Oscars 2016
John Crowley's Oscar-nominated Brooklyn is heading to the BBC Wildgaze Films, Parallel Film Productions

Since its release in November 2015, Brooklyn has earned itself multiple award show nominations with boards such as the Screen Actors Guild, Golden Globes and most recently, the Oscars, and now it is being turned into a television series. Unfortunately, the film's leading lady Saoirse Ronan will not be starring in the BBC-planned drama.

According to Variety, while Ronan won't be signing on for the show, probably because her career is soaring in Hollywood right now, her co-star in the film Julie Walters will be returning. The 65-year-old English actress is set to reprise her role as landlady Ma Kehoe, a part which earned her both Bafta and the British Independent Film Awards nominations. Finola Dwyer and Amanda Posey's Wildgaze Films produced the John Crowley-directed film and will return to produce this version from BBC.

While Saoirse Ronan won't be reprising to her role, Julie Walters has been confirmed to return Fox Searchlight

The aim of the show is reportedly to focus on Kehoe's New York boarding house and the same group of Irish, British and American young women. Currently, not much else is known about the project, though it is expected that writers for the series will be hired – and announced – soon.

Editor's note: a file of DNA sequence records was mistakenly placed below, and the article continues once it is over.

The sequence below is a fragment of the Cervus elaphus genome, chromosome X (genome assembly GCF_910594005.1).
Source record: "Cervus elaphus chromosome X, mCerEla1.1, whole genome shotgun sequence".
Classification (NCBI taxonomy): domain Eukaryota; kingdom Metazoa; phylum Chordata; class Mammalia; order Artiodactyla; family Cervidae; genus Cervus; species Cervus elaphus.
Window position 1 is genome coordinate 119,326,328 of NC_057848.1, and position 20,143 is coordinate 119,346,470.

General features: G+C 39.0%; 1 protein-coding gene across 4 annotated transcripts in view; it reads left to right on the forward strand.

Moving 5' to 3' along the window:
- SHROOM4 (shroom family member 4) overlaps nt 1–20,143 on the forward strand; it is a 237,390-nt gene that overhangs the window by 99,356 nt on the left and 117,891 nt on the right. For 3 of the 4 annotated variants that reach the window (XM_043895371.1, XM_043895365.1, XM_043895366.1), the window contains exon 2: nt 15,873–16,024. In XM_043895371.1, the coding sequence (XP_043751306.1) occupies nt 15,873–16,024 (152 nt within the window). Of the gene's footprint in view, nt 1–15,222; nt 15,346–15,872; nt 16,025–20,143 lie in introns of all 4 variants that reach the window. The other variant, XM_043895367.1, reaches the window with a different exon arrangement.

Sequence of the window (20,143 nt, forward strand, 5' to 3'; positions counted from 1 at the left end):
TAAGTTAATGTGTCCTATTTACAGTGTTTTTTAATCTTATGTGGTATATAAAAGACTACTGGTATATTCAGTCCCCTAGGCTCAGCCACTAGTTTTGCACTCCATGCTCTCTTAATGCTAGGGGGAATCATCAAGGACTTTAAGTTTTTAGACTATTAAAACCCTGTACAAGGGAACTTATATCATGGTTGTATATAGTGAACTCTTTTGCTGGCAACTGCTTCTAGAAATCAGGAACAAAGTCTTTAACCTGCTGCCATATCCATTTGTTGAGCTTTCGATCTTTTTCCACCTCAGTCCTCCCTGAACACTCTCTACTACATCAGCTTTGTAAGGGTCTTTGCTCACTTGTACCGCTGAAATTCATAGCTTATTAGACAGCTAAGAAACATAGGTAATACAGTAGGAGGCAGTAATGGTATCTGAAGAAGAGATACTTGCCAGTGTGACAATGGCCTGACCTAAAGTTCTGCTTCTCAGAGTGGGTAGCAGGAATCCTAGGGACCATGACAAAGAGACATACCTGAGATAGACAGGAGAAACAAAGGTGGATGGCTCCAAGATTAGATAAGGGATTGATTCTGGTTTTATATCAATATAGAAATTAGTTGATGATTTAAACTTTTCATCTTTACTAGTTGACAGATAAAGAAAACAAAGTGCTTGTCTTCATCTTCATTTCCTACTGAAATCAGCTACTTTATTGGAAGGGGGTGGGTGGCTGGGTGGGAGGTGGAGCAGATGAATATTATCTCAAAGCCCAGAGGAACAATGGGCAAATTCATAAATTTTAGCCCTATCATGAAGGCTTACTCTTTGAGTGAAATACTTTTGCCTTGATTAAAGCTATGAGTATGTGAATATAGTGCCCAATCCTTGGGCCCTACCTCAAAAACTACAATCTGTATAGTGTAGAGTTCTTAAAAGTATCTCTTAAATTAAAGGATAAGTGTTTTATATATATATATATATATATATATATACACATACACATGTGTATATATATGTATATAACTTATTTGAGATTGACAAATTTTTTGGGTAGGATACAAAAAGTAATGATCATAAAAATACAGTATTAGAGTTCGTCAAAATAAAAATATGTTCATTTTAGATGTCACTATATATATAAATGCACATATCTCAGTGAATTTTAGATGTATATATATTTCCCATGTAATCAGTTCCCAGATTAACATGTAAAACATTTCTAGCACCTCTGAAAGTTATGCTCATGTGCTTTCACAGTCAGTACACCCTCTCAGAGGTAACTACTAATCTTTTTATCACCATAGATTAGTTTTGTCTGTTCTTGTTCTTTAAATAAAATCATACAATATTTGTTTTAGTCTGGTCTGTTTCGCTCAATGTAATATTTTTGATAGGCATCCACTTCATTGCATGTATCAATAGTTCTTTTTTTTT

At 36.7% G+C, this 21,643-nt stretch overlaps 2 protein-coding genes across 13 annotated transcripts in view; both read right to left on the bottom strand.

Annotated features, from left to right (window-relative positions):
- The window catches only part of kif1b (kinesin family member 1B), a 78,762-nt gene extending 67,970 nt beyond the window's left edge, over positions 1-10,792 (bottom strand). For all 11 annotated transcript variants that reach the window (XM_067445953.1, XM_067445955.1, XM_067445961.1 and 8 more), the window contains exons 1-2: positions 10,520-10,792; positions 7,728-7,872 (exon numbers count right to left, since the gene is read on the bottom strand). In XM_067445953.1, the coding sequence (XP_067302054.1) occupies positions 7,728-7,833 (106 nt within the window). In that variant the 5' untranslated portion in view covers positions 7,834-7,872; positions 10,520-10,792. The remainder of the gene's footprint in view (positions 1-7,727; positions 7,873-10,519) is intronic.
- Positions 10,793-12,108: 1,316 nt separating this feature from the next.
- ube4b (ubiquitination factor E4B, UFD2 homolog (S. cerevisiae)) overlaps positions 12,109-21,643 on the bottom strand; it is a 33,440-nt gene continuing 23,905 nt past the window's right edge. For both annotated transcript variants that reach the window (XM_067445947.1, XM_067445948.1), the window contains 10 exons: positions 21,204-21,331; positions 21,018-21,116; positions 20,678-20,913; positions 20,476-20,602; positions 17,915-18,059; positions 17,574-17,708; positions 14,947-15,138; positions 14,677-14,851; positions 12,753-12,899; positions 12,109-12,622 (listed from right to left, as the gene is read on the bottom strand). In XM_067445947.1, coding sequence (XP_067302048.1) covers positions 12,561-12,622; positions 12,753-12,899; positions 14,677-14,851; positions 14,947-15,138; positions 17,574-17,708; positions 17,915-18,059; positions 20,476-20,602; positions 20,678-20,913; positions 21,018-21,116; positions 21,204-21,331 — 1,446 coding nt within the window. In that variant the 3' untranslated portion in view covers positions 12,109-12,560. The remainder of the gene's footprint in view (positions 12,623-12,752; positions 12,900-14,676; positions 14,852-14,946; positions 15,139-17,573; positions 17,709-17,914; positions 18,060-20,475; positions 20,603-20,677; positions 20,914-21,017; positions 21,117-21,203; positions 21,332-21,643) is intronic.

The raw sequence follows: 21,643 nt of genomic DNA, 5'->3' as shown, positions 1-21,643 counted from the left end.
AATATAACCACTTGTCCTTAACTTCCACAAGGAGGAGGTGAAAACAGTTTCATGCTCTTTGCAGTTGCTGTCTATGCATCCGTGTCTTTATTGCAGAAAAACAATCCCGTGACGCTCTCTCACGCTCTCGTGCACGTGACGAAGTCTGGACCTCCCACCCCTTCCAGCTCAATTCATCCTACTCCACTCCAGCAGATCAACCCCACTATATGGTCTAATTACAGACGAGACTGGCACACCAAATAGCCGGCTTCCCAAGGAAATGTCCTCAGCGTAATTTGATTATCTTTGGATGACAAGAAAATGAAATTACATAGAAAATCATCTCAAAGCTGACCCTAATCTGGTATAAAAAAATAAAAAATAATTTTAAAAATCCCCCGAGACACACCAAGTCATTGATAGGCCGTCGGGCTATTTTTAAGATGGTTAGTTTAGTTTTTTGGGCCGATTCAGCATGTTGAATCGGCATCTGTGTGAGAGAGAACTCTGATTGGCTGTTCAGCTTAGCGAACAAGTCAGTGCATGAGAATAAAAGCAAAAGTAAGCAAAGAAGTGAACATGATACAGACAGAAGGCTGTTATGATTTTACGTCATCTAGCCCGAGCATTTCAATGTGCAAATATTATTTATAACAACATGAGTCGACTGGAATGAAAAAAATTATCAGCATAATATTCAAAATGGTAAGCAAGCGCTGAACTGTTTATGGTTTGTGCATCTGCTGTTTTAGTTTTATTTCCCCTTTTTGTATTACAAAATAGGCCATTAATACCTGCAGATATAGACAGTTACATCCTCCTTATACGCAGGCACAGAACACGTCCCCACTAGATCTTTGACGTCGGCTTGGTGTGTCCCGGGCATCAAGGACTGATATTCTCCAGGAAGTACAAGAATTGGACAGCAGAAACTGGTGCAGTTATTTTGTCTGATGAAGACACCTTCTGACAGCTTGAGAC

The original movie – adapted from Colm Tóibín's book by Nick Hornby – tells the story of young Irish immigrant Eilis Lacey, who moves to the titular New York City borough in the 1950s. During her time there, she quickly falls into a romance with an Italian local. However, when her living situation suddenly changes as events back home force her to return to Ireland, she must choose between the two countries she loves and the lives she's made for herself within them.

Other famous faces that appear in the movie include Emory Cohen, Domhnall Gleeson, Mad Men's Jessica Paré, Emily Bett Rickards and Jim Broadbent.

Despite Brooklyn having a strong award season presence and it going down well with both critics and cinemagoers who actually saw it, commercially it didn't do all that well raking in just $40m (£27.5m) worldwide at the box office, so it's quite surprising that the BBC is so keen to capitalise on the same kind of story. Maybe because it is a period piece and its story is much more subtle than dramatic, perhaps the BBC is hoping this will be its answer to ITV's hugely successful Downton Abbey.

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